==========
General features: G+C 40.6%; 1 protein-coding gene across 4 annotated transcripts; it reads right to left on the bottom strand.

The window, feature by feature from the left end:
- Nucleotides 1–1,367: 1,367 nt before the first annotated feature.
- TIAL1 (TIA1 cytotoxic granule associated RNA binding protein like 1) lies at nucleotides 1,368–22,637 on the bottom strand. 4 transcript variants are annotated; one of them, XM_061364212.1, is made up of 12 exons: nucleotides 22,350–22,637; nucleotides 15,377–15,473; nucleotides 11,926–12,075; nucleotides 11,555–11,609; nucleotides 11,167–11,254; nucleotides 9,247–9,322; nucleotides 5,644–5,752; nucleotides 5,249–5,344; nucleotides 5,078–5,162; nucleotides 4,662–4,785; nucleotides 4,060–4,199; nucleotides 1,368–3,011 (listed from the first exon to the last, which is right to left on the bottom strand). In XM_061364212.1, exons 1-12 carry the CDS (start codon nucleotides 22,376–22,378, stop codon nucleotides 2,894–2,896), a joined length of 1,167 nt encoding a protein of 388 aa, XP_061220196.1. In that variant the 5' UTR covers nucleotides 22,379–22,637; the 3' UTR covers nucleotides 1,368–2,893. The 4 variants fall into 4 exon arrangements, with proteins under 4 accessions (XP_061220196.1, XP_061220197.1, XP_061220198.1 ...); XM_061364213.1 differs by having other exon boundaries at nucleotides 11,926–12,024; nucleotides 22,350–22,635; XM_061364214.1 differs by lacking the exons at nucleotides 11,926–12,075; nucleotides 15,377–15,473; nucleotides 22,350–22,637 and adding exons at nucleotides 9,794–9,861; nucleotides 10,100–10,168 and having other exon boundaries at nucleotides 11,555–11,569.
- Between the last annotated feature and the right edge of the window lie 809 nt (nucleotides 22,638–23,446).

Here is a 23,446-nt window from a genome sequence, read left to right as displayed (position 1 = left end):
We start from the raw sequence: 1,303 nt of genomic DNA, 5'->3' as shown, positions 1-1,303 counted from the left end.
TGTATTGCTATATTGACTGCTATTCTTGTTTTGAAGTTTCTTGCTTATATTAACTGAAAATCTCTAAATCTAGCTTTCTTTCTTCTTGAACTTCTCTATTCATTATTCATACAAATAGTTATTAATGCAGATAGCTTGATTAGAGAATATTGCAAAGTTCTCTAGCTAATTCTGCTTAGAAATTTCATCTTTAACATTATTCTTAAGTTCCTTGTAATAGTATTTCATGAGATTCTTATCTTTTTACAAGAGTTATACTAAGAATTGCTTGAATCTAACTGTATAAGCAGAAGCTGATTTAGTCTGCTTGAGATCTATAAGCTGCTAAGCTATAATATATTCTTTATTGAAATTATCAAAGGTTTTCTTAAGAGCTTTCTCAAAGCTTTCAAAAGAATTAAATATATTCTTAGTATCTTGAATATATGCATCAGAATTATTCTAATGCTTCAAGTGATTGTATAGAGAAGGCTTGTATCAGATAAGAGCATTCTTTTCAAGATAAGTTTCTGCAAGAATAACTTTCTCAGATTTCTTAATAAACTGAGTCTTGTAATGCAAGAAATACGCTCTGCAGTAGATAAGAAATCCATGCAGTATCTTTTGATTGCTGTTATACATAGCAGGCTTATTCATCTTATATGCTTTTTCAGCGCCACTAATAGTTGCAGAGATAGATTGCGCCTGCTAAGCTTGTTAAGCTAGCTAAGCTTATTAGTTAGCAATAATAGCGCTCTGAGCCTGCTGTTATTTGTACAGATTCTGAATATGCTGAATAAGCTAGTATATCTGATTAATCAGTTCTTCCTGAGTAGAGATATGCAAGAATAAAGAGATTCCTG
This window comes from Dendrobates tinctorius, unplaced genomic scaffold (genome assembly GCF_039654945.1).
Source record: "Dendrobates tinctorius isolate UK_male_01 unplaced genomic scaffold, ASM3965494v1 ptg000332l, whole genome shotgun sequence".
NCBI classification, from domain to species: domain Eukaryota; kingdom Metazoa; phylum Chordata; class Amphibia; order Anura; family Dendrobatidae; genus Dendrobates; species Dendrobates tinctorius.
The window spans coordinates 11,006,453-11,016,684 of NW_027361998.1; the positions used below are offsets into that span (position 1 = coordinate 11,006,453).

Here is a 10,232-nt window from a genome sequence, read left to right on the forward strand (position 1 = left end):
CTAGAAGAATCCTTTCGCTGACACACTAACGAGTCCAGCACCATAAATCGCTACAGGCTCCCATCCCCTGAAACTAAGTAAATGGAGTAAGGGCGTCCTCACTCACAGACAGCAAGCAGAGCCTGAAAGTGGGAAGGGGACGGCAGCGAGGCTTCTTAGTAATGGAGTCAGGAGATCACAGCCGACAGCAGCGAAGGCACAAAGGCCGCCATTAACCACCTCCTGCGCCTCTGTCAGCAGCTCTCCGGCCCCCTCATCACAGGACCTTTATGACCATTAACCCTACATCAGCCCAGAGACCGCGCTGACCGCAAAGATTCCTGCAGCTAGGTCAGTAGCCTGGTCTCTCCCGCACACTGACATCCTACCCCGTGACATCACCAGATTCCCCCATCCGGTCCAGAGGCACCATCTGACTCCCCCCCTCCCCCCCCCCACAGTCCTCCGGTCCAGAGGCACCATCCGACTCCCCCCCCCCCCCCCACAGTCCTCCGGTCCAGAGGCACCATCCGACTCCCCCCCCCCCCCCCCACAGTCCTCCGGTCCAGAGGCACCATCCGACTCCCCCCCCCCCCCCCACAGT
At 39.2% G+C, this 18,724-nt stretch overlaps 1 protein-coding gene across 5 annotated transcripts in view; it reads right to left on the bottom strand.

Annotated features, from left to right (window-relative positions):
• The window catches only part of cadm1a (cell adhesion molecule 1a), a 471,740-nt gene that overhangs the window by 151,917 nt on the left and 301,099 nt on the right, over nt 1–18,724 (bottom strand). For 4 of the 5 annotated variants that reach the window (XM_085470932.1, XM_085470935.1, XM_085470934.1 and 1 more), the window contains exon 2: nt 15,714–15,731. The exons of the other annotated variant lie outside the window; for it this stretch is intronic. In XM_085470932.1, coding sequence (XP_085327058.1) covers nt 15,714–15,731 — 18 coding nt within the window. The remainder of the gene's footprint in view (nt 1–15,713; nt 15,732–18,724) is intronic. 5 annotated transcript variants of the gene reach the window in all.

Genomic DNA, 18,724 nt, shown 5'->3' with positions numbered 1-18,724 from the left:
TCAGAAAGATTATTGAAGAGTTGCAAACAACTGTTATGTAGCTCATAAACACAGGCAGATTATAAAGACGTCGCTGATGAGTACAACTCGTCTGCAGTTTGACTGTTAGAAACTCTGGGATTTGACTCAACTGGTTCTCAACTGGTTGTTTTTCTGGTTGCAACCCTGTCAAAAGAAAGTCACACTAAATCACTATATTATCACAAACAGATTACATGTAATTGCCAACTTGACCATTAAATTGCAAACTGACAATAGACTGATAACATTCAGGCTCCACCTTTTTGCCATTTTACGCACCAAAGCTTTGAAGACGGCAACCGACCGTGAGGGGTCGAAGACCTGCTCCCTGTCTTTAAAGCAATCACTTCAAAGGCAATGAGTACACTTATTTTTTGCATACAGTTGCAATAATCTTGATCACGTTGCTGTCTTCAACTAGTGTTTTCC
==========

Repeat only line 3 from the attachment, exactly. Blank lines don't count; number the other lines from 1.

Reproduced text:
- Nucleotides 1–1,367: 1,367 nt before the first annotated feature.